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12.01.2008 0

The Greatest Depression?

  • On: 12/22/2008 09:42:09
  • In: Economy
  • By Robert Romano

    “This is a difficult time for a free market person. Under ordinary circumstances, failed entities — failing entities should be allowed to fail… I have concluded these are not ordinary circumstances, for a lot of reasons. Our financial system is interwoven domestically, internationally. And we got to the point where if a major institution were to fail, there is great likelihood that there would be a ripple effect throughout the world, and the average person would be really hurt… And what makes this issue difficult to explain is — to the average guy is, why should I be using my money because of excesses on Wall Street? And I understand that frustration. I completely understand why people are nervous about it. I was in the Roosevelt Room and Chairman Bernanke and Secretary Paulson, after a month of every weekend where they’re calling, saying, we got to do this for AIG, or this for Fannie and Freddie, came in and said, the financial markets are completely frozen and if we don’t do something about it, it is conceivable we will see a depression greater than the Great Depression… So I analyzed that and decided I didn’t want to be the President during a depression greater than the Great Depression, or the beginning of a depression greater than the Great Depression.”—President George W. Bush, speaking to the American Enterprise Institute, December 18th, 2008.

    The die is cast.

    When President Bush says he has abandoned free market principles, he means it. He believes with apparent sincerity that, by doing so, he is saving the free market system: but the truth is, that he—through de facto nationalization of the mortgage, insurance, financial, and now the auto industries—has set back the cause of free markets and limited government by at least thirty years.

    Speaking last week to the American Enterprise Institute, he outlined, with some candor, his rationale. He says the nation is averting a depression—perhaps the greatest depression ever—by using the public treasury to prop up financial institutions that he says were on the brink of failure. His essential case is that a failure to act would have resulted in the collapse of the global economic system.

    In a nutshell, this system had become far too overleveraged. Former Fed Chairman Alan Greenspan admits to as much last week in his commentary, writing that banks will require greater capital cushions moving forward in order to lend freely. It is this basic, critical failure of a system designed to create easy credit that precipitated the current crisis.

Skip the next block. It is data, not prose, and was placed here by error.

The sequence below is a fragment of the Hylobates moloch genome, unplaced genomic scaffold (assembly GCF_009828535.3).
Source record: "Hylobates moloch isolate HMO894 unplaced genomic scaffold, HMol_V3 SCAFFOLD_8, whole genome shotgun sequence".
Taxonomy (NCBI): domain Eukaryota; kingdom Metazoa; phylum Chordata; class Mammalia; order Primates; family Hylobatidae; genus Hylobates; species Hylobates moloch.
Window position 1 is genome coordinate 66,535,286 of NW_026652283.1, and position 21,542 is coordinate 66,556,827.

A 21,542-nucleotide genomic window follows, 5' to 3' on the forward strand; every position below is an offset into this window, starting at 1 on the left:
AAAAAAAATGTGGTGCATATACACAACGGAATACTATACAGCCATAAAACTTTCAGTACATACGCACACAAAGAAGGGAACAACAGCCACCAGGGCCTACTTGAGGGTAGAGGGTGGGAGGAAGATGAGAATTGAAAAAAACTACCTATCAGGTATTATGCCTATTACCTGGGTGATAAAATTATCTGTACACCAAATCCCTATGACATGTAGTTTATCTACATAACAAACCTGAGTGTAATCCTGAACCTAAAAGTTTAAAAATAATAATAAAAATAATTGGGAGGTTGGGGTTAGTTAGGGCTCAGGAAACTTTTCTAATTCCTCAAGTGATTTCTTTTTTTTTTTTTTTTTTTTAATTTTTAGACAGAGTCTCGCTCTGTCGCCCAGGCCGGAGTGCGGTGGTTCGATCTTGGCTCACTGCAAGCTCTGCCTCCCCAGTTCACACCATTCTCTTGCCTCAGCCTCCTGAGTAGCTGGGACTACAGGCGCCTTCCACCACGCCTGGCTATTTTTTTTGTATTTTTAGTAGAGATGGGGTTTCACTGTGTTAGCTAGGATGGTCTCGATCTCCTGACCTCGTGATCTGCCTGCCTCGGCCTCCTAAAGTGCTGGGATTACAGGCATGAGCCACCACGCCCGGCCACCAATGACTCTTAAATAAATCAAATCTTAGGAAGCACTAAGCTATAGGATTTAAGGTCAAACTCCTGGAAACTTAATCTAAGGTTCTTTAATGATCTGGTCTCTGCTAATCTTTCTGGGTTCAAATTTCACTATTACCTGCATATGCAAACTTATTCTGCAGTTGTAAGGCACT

And that, say the central planners, is what necessitates perpetuating that failure. So addicted to credit is the economy that even when too much credit causes a catastrophic failure, the only solution is yet more credit. Yet more debt.

    That’s what President Bush means by abandoning free market principles to save the free market system. It’s a lot like abandoning common sense to save one’s sanity.

    Both the President and Mr. Greenspan believe that this direct, command-and-control approach to the economy must only be temporary. As if that is any relief.

    Mr. Bush says he does not want to leave the incoming President, Barack Obama, with a crisis. And yet he has.

    And to make matters worse, this dramatic, unprecedented expansion of government under an Obama administration will be anything but temporary. The incentive for there to be private investment to capitalize mortgage, insurance, and financial markets has been removed.

    Instead, government has created a monopoly over these industries, a trend not easily reversed, and certainly not by a political party that supports nationalization on its face.

    The bailout, in a single year, has topped $8.7 trillion, reports Politico.

    Unlike private investors, government can just print more money, and the private sector simply cannot compete with that. Nor can it afford to finance it via the tax burden, because government is dramatically expanding the nation’s financial obligations far beyond anything the private sector can produce on its own. Government, in the process, paralyzes the economy from being able to meet this artificial demand for services.

    In short, the nation is being bankrupted. And the American taxpayer is being shackled to a mountain of debt.

    That is not a temporary fixture. That is slavery.

    The die is cast, and things may never be the same.

    Robert Romano is the Editor of ALG News Bureau.

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